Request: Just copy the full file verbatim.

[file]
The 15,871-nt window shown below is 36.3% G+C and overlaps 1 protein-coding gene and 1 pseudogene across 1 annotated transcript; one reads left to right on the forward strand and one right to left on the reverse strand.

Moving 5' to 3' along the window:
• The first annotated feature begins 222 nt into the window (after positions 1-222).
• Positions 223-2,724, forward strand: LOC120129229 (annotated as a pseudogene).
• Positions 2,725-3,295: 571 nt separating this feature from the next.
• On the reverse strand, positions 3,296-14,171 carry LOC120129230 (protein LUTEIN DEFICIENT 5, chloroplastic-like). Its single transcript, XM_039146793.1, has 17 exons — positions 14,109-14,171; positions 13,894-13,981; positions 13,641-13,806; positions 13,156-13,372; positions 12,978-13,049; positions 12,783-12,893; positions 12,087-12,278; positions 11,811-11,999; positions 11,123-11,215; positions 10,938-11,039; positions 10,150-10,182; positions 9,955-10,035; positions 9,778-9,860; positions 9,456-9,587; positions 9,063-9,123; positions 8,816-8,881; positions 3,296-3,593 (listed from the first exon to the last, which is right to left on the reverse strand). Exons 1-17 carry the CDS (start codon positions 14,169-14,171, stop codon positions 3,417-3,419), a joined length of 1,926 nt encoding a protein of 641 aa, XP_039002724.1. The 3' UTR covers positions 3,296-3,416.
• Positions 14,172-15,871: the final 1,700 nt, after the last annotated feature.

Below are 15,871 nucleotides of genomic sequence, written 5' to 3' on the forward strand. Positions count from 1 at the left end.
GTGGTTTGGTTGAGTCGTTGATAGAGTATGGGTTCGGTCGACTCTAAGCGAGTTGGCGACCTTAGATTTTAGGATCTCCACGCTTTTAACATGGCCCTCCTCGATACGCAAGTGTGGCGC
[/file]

The 15,871-nt window shown below is 36.3% G+C and overlaps 1 protein-coding gene and 1 pseudogene across 1 annotated transcript; one reads left to right on the forward strand and one right to left on the reverse strand.

Moving 5' to 3' along the window:
• The first annotated feature begins 222 nt into the window (after positions 1-222).
• Positions 223-2,724, forward strand: LOC120129229 (annotated as a pseudogene).
• Positions 2,725-3,295: 571 nt separating this feature from the next.
• On the reverse strand, positions 3,296-14,171 carry LOC120129230 (protein LUTEIN DEFICIENT 5, chloroplastic-like). Its single transcript, XM_039146793.1, has 17 exons — positions 14,109-14,171; positions 13,894-13,981; positions 13,641-13,806; positions 13,156-13,372; positions 12,978-13,049; positions 12,783-12,893; positions 12,087-12,278; positions 11,811-11,999; positions 11,123-11,215; positions 10,938-11,039; positions 10,150-10,182; positions 9,955-10,035; positions 9,778-9,860; positions 9,456-9,587; positions 9,063-9,123; positions 8,816-8,881; positions 3,296-3,593 (listed from the first exon to the last, which is right to left on the reverse strand). Exons 1-17 carry the CDS (start codon positions 14,169-14,171, stop codon positions 3,417-3,419), a joined length of 1,926 nt encoding a protein of 641 aa, XP_039002724.1. The 3' UTR covers positions 3,296-3,416.
• Positions 14,172-15,871: the final 1,700 nt, after the last annotated feature.

Below are 15,871 nucleotides of genomic sequence, written 5' to 3' on the forward strand. Positions count from 1 at the left end.
GTGGTTTGGTTGAGTCGTTGATAGAGTATGGGTTCGGTCGACTCTAAGCGAGTTGGCGACCTTAGATTTTAGGATCTCCACGCTTTTAACATGGCCCTCCTCGATACGCAAGTGTGGCGC